7 - Valuing Participation

"Participation" is the junk drawer of engagement with a brand, a place for everything that doesn't fit neatly into other categories. It seems to be individual, excluding any activity that would involve making the brand known to others, and involve interactions other that watching ads and making purchases.

Participation programs have been around for quite a while: any sweepstakes, contest, game, or promotion that is "no purchase required" is a form of participation with the brand. Technology can be leveraged to identify and track the behavior of participants, as well as a device by which participation can be effected.

From a marketing perspective, participation programs drive awareness and improve sentiment toward the brand. There can be some short-term benefit to sales (if promotions are included) but the greater goal is to get into the "consideration set" of shoppers who might not have otherwise considered the brand.

People are also more likely to advocate participation programs than to pass along advertising messages - telling friends about an event or an opportunity to participate (and gain the reward) seems like magnanimity to some.

Using technology for participation facilitates the process for participant and alike. For example, collecting box tops and mailing them off is cumbersome for the participant to do and for the marketing department to process - but scanning them into a handheld device is simple and can be processed electronically. Also, the portability of mobile computing enables programs to be taken into the field.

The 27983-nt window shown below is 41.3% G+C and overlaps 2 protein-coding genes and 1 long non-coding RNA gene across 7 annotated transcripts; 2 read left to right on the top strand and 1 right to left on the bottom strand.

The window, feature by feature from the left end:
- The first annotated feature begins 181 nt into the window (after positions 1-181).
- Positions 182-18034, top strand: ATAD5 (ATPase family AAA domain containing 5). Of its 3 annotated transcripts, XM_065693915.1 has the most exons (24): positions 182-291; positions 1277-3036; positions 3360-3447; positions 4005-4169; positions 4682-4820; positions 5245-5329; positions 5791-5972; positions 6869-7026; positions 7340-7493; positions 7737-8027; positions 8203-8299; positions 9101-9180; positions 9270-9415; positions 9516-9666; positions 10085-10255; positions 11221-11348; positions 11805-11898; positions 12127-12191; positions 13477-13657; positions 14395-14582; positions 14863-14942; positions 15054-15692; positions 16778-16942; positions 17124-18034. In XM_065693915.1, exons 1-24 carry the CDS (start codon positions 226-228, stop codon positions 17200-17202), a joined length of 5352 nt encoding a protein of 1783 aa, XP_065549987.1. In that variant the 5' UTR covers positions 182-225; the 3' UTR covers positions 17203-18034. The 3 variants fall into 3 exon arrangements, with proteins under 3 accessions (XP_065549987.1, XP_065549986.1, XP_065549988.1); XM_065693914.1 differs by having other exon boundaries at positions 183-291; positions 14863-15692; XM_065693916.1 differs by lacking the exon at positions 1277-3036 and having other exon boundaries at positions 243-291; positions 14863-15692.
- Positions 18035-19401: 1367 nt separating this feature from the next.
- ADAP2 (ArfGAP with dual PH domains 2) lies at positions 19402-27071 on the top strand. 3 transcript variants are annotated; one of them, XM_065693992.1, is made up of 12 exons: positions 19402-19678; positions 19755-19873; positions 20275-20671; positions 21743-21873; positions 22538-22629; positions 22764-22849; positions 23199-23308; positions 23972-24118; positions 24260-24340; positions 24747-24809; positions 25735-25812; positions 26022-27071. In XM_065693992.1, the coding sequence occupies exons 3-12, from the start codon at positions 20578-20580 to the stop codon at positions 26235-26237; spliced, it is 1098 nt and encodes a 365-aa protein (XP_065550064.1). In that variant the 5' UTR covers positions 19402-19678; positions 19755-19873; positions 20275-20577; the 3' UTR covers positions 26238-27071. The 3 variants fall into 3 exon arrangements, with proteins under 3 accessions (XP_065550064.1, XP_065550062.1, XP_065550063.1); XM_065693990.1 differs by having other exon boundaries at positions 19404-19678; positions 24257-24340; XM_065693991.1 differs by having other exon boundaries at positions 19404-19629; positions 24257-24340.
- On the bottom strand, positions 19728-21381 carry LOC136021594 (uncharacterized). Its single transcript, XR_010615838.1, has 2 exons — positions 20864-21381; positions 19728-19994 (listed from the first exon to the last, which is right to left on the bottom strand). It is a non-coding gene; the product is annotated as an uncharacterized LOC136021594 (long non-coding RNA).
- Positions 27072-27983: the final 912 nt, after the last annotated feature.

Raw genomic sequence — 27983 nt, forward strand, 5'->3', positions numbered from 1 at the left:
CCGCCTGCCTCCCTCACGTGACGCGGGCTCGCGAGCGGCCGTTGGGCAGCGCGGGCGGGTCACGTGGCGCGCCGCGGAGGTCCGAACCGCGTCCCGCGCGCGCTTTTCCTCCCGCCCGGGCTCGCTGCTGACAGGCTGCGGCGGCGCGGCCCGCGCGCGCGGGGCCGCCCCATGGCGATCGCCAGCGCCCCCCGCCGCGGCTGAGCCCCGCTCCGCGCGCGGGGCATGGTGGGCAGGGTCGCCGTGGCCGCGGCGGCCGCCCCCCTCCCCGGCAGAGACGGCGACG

Participation programs can also establish brand preference: if the participation program is an enjoyable experience, the sentiment accrues to the brand, and increases the likelihood of preference in considering options when making a purchase.

The desire to tie metrics to sales and life can sometimes become overpowering, making the participation event into more of a promotional campaign geared to drive immediate sales rather than build awareness and sentiment - and if not carefully managed the two can be in conflict.

Another temptation is to use promotional events to gather customer information and compile a database of leads. Customers are already wary of "strings attached" offers and are reluctant to participate - but if you attempt to downplay or hide the fact that they will be treated as a lead, trust can be damaged when their expectations have been violated.

Ultimately, it takes restraint and the patience to achieve lifetime value to mitigate the desire to make everything about immediate sales - but the ability to track individuals who were engaged in a participation campaign and follow the sales that (eventually) precipitate may help to keep the hounds at bay.

Rather than running your own campaign, it might also be possible to leverage social location-based gaming systems. The author refers specifically to scvngr.com, a "scavenger hunt" that enables players to earn badges and real-world rewards by going places and doing things (taking photos, doing origami with a taco wrapper, and whatnot). This enables you to access a standing audience who participate regularly, rather than having to build and feed your own.

(EN: Looked into this firm, and it seems to be doing well, claiming over 1,000 sponsors and 1 million users - but it's also noted that the platform has been adopted by colleges as a method of giving new students tours of campus. This makes it focused on a market segment, and also likely that there are many users who registered, took a tour, and are not returning.)

Interview with Cyriac Roeding, Shopkick Cofounder and Chief Executive Officer

The author returns to shopkick, which is more targeted to merchants.

Zynga and 7-Eleven

The retail chain 7-Eleven has partnered with gaming powerhouse Zynga, which offers in-game rewards for customers who visit the convenience stores. The author presents two interviews, one with the program manager and another with a player.

Evan Brody, Senior Marketing Manager

Beth J., Farmville Denizen

Interview with Keith Simmons, CEO, Prizelogic

The author presents this individual as "a veteran of online promotions" and cites a range of companies he has worked for.